A vision of the future: robots and drones that create and maintain our public buildings
In the summer I wrote about modular construction, and how this can enable us to build more quickly and to higher standards. However, one of the drawbacks of this kind of off-site pre-fabrication is that it is often only practical in projects where each module is identical. It tends to be used in hotels, apartment blocks, student accommodation and hospitals.
But what if we could take pre-fabrication to a new level, using digital technology for on-site fabrication of non-modular elements of a building?
With Digital Construction Week on at Excel on 17th and 18th October 2018, it seems like a good time to write about this topic.
Off-site pre-fabrication is a practical response to certain building challenges, but it doesn’t provide a great deal of flexibility. For example, it is unlikely to be appropriate in the construction of inspiring public buildings or grand facades.
However, the technology used in pre-fabrication is being transplanted to the building site. Andrew Watts, the CEO of engineering technology firm Newtecnic has predicted that having robots and drones on site will become commonplace.
Speaking to The Engineer, he told them his firm encourages site managers to designate work spaces for on-site fabrication to take place. This often happens in shipping containers that house high-end CNC machine tools (CNC stands for computer numerical control).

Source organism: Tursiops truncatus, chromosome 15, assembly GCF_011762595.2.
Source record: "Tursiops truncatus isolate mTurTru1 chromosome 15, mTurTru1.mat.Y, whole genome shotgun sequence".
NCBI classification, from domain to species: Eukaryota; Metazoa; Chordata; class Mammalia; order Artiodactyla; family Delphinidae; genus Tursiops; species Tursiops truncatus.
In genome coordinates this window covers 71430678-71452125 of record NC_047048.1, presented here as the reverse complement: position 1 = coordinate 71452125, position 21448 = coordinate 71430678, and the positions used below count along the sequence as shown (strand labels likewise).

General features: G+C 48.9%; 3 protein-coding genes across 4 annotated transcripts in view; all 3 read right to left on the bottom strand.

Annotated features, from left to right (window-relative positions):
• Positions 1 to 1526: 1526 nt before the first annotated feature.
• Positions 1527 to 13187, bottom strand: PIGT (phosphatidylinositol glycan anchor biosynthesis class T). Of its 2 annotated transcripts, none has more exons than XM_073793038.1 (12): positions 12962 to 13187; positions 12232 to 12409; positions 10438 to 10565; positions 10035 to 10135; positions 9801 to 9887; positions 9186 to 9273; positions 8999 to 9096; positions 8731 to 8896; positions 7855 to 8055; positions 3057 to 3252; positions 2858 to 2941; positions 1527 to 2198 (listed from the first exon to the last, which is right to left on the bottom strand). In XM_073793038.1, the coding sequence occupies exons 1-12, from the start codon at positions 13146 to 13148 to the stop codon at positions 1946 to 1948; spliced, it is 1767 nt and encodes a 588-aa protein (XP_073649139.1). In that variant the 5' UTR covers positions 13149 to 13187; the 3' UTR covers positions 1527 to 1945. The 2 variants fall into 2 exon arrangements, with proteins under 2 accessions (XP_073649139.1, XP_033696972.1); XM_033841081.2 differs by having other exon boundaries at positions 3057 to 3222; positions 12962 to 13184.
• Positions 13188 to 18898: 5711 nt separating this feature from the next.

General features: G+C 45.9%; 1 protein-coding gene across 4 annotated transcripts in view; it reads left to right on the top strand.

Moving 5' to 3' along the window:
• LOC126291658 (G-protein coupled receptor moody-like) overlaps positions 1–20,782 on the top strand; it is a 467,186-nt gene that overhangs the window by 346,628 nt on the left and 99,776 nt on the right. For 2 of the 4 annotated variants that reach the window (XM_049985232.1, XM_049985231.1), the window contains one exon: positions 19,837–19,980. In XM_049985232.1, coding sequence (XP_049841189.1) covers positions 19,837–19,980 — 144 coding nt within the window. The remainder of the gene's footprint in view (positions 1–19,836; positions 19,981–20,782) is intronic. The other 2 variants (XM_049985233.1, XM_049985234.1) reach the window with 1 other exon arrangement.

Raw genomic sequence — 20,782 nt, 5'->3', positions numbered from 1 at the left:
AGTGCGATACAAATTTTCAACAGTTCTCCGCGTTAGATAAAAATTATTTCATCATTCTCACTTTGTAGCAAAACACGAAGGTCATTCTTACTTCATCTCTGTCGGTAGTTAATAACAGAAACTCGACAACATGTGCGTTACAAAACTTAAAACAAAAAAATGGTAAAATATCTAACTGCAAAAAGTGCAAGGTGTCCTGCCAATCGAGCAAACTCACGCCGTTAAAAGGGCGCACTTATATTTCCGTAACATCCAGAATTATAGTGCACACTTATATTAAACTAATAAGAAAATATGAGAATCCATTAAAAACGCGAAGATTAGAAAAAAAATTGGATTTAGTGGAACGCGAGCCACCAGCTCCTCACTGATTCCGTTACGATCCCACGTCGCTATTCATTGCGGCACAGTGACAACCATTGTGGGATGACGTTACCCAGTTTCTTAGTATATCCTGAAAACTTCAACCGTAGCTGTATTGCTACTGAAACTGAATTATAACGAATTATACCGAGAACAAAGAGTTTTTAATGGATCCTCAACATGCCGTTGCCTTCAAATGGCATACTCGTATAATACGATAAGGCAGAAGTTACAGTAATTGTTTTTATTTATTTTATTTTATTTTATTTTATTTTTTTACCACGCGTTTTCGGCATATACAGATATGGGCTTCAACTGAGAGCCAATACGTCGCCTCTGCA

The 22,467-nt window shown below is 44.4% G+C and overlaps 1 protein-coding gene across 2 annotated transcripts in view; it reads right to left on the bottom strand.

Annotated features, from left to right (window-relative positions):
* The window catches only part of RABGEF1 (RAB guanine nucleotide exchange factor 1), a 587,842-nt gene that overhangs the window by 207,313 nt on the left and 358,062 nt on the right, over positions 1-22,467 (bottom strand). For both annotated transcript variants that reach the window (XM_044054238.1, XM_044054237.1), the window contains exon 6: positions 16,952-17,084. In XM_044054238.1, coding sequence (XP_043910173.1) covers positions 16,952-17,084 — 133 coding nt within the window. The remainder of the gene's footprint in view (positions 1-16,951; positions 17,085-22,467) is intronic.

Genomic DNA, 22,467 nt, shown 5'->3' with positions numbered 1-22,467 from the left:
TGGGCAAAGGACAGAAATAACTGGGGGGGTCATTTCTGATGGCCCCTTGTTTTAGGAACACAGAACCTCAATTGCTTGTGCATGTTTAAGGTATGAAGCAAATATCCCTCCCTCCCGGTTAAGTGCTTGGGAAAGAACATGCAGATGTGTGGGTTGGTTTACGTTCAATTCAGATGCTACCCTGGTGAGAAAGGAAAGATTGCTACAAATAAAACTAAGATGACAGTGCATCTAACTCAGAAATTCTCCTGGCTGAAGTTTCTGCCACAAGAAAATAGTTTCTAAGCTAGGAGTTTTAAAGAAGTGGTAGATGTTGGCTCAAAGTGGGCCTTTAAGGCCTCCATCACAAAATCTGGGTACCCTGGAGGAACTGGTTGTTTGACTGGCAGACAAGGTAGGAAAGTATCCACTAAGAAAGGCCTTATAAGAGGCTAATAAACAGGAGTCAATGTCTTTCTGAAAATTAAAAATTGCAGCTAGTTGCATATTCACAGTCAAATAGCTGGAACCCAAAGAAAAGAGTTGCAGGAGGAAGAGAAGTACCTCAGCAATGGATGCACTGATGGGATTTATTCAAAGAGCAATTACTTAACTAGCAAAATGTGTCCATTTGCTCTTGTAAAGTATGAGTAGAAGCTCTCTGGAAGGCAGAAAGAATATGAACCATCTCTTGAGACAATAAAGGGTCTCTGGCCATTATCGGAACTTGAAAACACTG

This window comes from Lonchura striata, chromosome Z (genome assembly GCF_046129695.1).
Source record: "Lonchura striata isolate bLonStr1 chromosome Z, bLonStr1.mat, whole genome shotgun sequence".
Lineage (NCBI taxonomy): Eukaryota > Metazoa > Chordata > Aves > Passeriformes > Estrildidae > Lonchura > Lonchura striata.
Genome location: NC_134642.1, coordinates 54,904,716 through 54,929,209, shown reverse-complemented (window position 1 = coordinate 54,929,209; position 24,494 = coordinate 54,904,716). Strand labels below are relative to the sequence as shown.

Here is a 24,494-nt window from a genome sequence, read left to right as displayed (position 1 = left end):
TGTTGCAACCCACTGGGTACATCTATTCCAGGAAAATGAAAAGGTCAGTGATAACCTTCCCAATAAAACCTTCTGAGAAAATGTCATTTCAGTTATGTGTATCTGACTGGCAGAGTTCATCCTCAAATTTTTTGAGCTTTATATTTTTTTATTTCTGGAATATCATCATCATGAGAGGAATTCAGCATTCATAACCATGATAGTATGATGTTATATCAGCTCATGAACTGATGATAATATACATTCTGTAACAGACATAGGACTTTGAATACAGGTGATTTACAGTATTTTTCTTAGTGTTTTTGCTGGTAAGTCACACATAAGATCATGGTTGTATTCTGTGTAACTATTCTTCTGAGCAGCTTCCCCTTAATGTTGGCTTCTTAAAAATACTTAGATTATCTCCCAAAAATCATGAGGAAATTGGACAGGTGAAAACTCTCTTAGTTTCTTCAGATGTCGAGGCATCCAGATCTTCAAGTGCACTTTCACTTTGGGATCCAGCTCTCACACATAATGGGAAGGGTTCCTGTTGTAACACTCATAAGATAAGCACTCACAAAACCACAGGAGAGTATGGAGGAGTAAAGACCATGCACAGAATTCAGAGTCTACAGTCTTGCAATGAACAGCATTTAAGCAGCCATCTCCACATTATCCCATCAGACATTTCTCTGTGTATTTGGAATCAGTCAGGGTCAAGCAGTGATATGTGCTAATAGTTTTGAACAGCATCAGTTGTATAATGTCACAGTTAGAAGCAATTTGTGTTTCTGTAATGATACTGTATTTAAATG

The advantage of on-site fabrication is that things can be changed and adjusted if needed. When you put things together in sequence, the exact specifications of later elements may need to change based on what has already been built.
This is a relatively new approach, but it’s possible it will become an important part of major projects. It’s already being applied to civil projects in the US, and Newtecnic are using it in the Metro Hub project in Riyadh, Saudi Arabia.
The Saudi project will see robots used in construction as well as post-construction. Robots will carry away and replace damaged components, and drones will be used to inspect and clean the building. The drones’ HD cameras will allow them to feedback data and enable 3D printing of replacement parts. This technology is not yet in operation, but buildings are being designed with this future in mind.
Software and technology is going to shape the future of our industry and our buildings. The construction world can have an image of being slow to move forward, so watching these cutting edge developments is fascinating. Using all of the tools available has the potential to cut carbon emissions, as well as costs, making us more efficient and creating less waste.
I’d be interested to hear your thoughts on this topic so please feel free to strike up a conversation if it interests you.
And if you need input on the structural elements of your next project, please get in touch.